Growing Peas

Growing Peas is the Perfect
Beginner Gardening Project

Growing peas is particularly satisfying for gardeners who are just starting out – or for anyone who likes to see fast results. Snow peas are particularly delicious picked and eaten raw straight from the vine. Wait until the peas just start to swell so you can see their outline through the snow pea pod for the sweetest taste. You’ll want to check your garden frequently when your peas start to ripen. The pods can grow almost an inch in just a day.

Snow peas, sugar peas, and garden (English) peas are good choices for late winter and early spring vegetables. They take only 50-70 days from seed planting to harvest. The heat of summer can quickly kill these plants or significantly slow their growth and production rate. They like cool weather above freezing. So, try growing peas as a fall crop as well as a spring crop depending on your zone.

Soil Requirements

Soil pH should be near neutral (somewhere around 6.8). If your soil is too acidic, you may need to add dolomitic limestone. Snow peas prefer full sun in earth that retains moisture well. Use soil amendments that contain plenty of organic matter for robust growth and a plentiful harvest. The ground should be rich in phosphorus and potassium. Since peas are true legumes, they are nitrogen fixers. In other words, they don’t need any nitrogen fertilizers.

Planting & Care

Plant seeds about 1 inch deep and about 2” apart (wider spacing may work best in poor soil). Mulch will help slow weed growth and retain moisture in the soil during dry spells in the early summer. This is particularly important for maturing plants. Just be careful not to mulch too soon. This can actually impede early crop growth. Wait until the plants are well established and climbing vertically before mulching.

What about weeding your growing peas? These plants have shallow roots which make them prone to damage from weed pulling near the plant stems. Weed very carefully around your plants (if at all). Root disruption from vigorous weeding makes pea plants particularly susceptible to the effects of drought.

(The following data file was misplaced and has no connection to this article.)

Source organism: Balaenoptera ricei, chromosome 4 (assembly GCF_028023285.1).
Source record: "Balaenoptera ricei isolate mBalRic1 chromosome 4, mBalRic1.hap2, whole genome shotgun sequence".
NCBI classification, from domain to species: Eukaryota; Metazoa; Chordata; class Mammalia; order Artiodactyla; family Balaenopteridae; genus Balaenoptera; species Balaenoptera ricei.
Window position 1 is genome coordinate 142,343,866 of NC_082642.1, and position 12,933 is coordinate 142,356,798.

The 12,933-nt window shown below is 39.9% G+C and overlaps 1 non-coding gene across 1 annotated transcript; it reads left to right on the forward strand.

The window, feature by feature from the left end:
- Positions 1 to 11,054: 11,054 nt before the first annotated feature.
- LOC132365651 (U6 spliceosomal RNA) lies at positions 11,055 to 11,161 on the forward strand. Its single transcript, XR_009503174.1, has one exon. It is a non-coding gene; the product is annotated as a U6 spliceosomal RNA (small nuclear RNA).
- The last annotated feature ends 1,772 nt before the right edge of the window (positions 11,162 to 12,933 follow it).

Although peas will sometimes grow in partial shade, they need more care in these conditions and your yield will be much lower. Proper garden placement should allow these plants to grow 3-6 feet tall depending on the variety. With enough light and space, a single plant can grow multiple stems. Pea plants can rapidly cover an entire garden trellis.

Growing peas can withstand a light frost fairly easily when the seedlings are young. The key to success is to never plant too early or too late. A deep freeze can kill or severely damage a mature crop. Large late season plants are more prone to damage because of a smaller root to stem ratio. Thorough watering can help protect them from extreme conditions (both heat and cold).

Growing Tips

If you time your planting properly, you can harvest ‘earlies’ two to three weeks in advance of what it is typically considered normal for your area. A late harvest in the fall before the first major freeze can provide delicious snacks for several weeks into the winter season, especially in southern zones.

Snow peas will bloom almost as soon as their tendrils start to grab hold of the nearest plant, pole, fence, or trellis. It’s best to provide a wire trellis to keep peas from straggling all over your garden. Growing peas that are well supported tend to develop faster and bloom earlier.

When you harvest peas, don’t let any part of the pod remain on the vine – break it off above the stem. Regular picking every other day will stimulate the formation of additional blooms. This will also guard against the pods becoming tough and unappetizing. Many gardeners like to gather slightly immature snow pea pods to ensure their tenderness. Snow pea pods typically only take a few days to mature enough to pick after a full bloom under the best growing conditions.

Sugar snap peas should be harvested after the peas inside the pod have filled out but before the peas start to harden. They should still be edible, pod and all. If you accidentally wait too long before harvesting, shell the sugar peas and compost the tough pods just as you would with English peas.

Storage Tips: Fresh peas don’t tend to keep well. For best results, eat your peas raw, steamed, or sautéed within 48 hours of harvest. Store surplus peas in a sealed container and refrigerate immediately to preserve freshness, crispness, and flavor.

Image courtesy of CC license by Flickr user amandabhslater

Got a handle on growing peas? Learn to garden more vegetables.

Leave a Reply

Your email address will not be published. Required fields are marked *